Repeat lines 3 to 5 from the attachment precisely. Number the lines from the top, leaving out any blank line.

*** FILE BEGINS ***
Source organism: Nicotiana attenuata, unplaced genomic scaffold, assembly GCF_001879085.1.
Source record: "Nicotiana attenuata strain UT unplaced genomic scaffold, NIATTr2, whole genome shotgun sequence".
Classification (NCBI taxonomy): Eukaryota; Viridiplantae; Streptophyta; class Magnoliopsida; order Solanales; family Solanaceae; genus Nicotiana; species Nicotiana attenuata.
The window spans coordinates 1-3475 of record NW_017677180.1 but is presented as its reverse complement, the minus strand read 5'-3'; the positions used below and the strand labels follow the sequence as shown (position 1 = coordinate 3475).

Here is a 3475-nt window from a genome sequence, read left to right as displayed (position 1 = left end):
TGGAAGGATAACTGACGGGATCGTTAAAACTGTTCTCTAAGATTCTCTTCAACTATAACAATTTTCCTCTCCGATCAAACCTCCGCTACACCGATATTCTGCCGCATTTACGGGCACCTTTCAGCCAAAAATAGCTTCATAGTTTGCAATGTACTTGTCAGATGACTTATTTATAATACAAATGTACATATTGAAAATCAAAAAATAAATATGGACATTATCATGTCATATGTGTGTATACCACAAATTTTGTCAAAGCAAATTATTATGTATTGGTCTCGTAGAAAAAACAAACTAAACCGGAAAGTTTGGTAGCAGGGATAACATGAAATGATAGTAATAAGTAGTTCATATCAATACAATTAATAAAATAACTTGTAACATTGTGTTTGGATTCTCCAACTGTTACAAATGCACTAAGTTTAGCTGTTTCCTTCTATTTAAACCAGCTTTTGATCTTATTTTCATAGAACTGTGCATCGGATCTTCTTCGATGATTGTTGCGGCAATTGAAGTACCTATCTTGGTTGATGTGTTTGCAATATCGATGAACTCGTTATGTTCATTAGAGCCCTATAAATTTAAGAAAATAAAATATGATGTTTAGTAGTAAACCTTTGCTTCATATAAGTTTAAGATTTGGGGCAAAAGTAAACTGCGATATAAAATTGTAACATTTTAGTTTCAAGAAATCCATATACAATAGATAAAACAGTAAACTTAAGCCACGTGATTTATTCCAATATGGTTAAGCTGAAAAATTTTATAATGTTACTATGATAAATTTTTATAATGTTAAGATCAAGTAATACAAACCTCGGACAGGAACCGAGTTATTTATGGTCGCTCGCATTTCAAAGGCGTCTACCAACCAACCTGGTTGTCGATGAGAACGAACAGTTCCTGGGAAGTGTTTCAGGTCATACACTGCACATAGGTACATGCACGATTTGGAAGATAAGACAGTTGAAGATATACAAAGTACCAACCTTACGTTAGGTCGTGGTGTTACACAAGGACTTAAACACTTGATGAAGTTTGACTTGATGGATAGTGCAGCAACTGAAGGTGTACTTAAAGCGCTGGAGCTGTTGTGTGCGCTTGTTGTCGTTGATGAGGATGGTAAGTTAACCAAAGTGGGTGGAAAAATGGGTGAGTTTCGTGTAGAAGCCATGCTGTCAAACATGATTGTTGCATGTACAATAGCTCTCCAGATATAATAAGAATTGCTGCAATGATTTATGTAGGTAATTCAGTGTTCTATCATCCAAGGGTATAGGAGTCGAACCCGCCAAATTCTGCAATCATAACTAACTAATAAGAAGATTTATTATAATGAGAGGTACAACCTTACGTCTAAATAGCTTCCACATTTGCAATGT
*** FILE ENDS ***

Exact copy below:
Classification (NCBI taxonomy): Eukaryota; Viridiplantae; Streptophyta; class Magnoliopsida; order Solanales; family Solanaceae; genus Nicotiana; species Nicotiana attenuata.
The window spans coordinates 1-3475 of record NW_017677180.1 but is presented as its reverse complement, the minus strand read 5'-3'; the positions used below and the strand labels follow the sequence as shown (position 1 = coordinate 3475).

Here is a 3475-nt window from a genome sequence, read left to right as displayed (position 1 = left end):